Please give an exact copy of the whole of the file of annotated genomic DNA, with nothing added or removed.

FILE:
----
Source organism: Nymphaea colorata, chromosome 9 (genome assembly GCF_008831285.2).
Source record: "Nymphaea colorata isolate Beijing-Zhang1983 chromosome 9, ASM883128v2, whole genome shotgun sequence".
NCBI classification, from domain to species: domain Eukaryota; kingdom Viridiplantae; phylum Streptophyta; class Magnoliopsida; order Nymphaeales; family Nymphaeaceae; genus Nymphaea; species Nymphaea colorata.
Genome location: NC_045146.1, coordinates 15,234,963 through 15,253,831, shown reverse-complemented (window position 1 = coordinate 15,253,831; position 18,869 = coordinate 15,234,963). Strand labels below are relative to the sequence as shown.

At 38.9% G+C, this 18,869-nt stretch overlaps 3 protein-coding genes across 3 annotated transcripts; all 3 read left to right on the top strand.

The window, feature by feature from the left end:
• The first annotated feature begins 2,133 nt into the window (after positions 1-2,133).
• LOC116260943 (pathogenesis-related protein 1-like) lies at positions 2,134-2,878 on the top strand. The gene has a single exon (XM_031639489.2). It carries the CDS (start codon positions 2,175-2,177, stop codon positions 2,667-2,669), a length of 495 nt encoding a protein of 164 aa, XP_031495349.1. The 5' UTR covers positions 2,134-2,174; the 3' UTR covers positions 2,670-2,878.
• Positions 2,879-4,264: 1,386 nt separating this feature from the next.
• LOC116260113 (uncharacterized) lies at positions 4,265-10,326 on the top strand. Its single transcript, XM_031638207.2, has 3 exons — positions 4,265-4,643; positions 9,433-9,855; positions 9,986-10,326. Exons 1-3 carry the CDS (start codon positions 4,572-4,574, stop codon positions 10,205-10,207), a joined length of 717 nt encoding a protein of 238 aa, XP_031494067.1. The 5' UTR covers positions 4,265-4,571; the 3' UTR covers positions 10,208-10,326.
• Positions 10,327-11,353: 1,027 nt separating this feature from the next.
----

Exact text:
Source organism: Nymphaea colorata, chromosome 9 (genome assembly GCF_008831285.2).
Source record: "Nymphaea colorata isolate Beijing-Zhang1983 chromosome 9, ASM883128v2, whole genome shotgun sequence".
NCBI classification, from domain to species: domain Eukaryota; kingdom Viridiplantae; phylum Streptophyta; class Magnoliopsida; order Nymphaeales; family Nymphaeaceae; genus Nymphaea; species Nymphaea colorata.
Genome location: NC_045146.1, coordinates 15,234,963 through 15,253,831, shown reverse-complemented (window position 1 = coordinate 15,253,831; position 18,869 = coordinate 15,234,963). Strand labels below are relative to the sequence as shown.

At 38.9% G+C, this 18,869-nt stretch overlaps 3 protein-coding genes across 3 annotated transcripts; all 3 read left to right on the top strand.

The window, feature by feature from the left end:
• The first annotated feature begins 2,133 nt into the window (after positions 1-2,133).
• LOC116260943 (pathogenesis-related protein 1-like) lies at positions 2,134-2,878 on the top strand. The gene has a single exon (XM_031639489.2). It carries the CDS (start codon positions 2,175-2,177, stop codon positions 2,667-2,669), a length of 495 nt encoding a protein of 164 aa, XP_031495349.1. The 5' UTR covers positions 2,134-2,174; the 3' UTR covers positions 2,670-2,878.
• Positions 2,879-4,264: 1,386 nt separating this feature from the next.
• LOC116260113 (uncharacterized) lies at positions 4,265-10,326 on the top strand. Its single transcript, XM_031638207.2, has 3 exons — positions 4,265-4,643; positions 9,433-9,855; positions 9,986-10,326. Exons 1-3 carry the CDS (start codon positions 4,572-4,574, stop codon positions 10,205-10,207), a joined length of 717 nt encoding a protein of 238 aa, XP_031494067.1. The 5' UTR covers positions 4,265-4,571; the 3' UTR covers positions 10,208-10,326.
• Positions 10,327-11,353: 1,027 nt separating this feature from the next.